Google’s Project Starline Videoconference Tech Wants To Turn You Into a Hologram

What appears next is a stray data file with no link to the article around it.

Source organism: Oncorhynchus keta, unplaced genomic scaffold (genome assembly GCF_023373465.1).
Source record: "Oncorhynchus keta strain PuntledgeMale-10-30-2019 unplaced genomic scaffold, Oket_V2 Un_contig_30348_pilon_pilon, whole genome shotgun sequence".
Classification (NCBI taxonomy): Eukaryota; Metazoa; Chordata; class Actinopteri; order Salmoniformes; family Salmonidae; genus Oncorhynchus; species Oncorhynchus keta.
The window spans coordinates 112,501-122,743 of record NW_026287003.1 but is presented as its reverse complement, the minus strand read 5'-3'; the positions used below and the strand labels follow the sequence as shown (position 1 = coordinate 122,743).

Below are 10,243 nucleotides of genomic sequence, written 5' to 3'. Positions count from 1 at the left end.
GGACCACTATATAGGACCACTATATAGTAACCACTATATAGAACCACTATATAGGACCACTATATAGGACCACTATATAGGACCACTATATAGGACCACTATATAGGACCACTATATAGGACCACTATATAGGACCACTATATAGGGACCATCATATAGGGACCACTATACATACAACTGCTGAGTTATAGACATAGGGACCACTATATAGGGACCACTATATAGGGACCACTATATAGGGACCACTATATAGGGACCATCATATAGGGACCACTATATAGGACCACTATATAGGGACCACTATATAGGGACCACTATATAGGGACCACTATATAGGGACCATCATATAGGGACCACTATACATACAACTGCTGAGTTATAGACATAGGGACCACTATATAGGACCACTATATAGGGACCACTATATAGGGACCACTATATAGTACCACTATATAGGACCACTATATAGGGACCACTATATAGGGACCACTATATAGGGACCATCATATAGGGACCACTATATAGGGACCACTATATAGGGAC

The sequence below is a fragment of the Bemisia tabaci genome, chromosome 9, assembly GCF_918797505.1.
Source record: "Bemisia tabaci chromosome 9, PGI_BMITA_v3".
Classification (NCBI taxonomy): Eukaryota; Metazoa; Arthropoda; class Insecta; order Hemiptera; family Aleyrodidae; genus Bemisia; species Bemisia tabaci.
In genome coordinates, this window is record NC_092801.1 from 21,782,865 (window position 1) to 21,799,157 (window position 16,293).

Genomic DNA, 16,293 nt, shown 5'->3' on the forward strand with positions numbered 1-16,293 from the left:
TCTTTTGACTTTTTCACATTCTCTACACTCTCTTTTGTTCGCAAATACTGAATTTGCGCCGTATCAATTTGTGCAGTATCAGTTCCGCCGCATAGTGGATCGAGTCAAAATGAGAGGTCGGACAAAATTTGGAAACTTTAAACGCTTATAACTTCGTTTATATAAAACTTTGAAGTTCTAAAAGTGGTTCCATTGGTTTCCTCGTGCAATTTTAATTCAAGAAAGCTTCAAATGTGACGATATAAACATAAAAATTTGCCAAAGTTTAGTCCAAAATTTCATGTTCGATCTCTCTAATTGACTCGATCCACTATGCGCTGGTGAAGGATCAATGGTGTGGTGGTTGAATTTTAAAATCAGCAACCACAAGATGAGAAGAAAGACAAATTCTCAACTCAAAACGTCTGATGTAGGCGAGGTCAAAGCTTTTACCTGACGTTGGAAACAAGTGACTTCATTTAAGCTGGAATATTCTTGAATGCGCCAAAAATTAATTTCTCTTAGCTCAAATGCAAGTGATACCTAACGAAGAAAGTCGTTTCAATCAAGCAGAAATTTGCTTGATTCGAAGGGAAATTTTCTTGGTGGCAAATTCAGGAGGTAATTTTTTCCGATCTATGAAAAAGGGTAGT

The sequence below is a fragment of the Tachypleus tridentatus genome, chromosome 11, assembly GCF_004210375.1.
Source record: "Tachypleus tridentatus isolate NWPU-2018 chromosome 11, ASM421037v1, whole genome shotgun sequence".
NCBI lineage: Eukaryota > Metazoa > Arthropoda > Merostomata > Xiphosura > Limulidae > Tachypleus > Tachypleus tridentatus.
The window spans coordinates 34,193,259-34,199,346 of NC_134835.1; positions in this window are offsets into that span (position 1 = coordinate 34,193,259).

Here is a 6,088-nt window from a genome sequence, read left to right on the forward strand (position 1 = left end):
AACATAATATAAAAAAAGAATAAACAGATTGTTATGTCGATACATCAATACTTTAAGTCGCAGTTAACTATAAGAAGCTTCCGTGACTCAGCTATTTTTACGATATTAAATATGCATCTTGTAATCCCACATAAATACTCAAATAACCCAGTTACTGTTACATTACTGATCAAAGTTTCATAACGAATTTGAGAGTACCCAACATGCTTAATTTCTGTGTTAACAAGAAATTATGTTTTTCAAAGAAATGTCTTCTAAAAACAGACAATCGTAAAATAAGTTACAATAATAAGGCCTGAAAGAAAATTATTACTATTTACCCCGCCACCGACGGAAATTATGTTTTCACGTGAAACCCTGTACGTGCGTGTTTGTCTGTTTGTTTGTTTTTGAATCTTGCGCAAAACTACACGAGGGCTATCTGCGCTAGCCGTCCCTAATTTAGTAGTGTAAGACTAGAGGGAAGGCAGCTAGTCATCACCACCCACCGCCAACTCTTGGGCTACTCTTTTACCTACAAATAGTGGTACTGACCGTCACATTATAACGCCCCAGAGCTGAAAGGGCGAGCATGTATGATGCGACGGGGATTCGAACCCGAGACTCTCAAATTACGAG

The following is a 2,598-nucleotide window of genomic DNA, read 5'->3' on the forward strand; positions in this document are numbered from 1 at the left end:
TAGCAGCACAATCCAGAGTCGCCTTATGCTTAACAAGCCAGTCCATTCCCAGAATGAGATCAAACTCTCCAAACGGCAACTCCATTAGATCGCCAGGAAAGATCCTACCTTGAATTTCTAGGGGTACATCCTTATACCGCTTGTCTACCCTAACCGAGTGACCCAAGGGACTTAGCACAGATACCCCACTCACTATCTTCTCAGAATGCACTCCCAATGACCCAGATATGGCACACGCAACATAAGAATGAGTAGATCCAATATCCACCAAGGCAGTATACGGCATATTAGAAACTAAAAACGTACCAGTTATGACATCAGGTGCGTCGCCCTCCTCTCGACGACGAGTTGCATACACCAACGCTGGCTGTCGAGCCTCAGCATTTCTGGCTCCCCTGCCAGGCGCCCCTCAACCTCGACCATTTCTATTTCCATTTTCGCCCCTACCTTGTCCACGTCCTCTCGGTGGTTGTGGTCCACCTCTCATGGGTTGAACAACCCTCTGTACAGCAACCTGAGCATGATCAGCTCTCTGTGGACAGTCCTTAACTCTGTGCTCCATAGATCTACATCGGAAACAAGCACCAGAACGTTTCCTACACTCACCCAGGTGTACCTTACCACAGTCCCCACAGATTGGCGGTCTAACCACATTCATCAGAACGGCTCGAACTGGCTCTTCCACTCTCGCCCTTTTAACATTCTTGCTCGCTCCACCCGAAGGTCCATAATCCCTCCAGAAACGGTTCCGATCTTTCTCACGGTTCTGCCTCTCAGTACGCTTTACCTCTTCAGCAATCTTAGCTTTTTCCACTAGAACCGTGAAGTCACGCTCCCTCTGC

Google on Tuesday unveiled a prototype machine for face-to-face meetings named Project Starline. From a report: The phrase “video booth” really is the simplest way to describe Starline in its current form: It’s a large booth, like the kind you’d find in a diner, just way more technologically complex. I had the chance to test-drive it in early May. After an initial conversation with Bavor outside of Google’s campus in Mountain View, California, I was led inside the almost empty building and escorted to a private office. There was the Starline booth, part wood-paneled and partly encased in gray fabric, with a built-in bench on one side and a 65-inch display on the other. I was instructed to sit opposite the display. There were lights, cameras, and not a whole lot of action until a product manager sat down across from me. From a very specific angle, he looked as though he was sitting across from me. But he was on a different floor of the building, piping into our meeting through Starline. This is Google’s idea for the future of videoconferencing, a giddy vision that only a small group of Googlers have had access to, and one that has apparently gotten a thumbs-up from chief executive Sundar Pichai. You couldn’t be blamed for thinking that Starline must have been developed during the pandemic, while desk workers were umm-ing and muting and unmuting their way through an endless stream of Meets and Zooms. But Clay Bavor, Googler who heads up the company’s augmented- and virtual-reality efforts, says there wasn’t really any aha moment that led to Project Starline. In fact, it’s been in the works for over five years. […] The imagery is remarkable, and the visuals are complemented by spatial audio. What I’m actually looking at is a 65-inch light field display. The Project Starline booths are equipped with more than a dozen different depth sensors and cameras. (Google is cagey when I ask for specifics on the equipment.) These sensors capture photorealistic, three-dimensional imagery; the system then compresses and transmits the data to each light field display, on both ends of the video conversation, with seemingly little latency. Google applies some of its own special effects, adjusting lighting and shadows. The result is hyper-real representations of your colleagues on video calls. Read more of this story at Slashdot.


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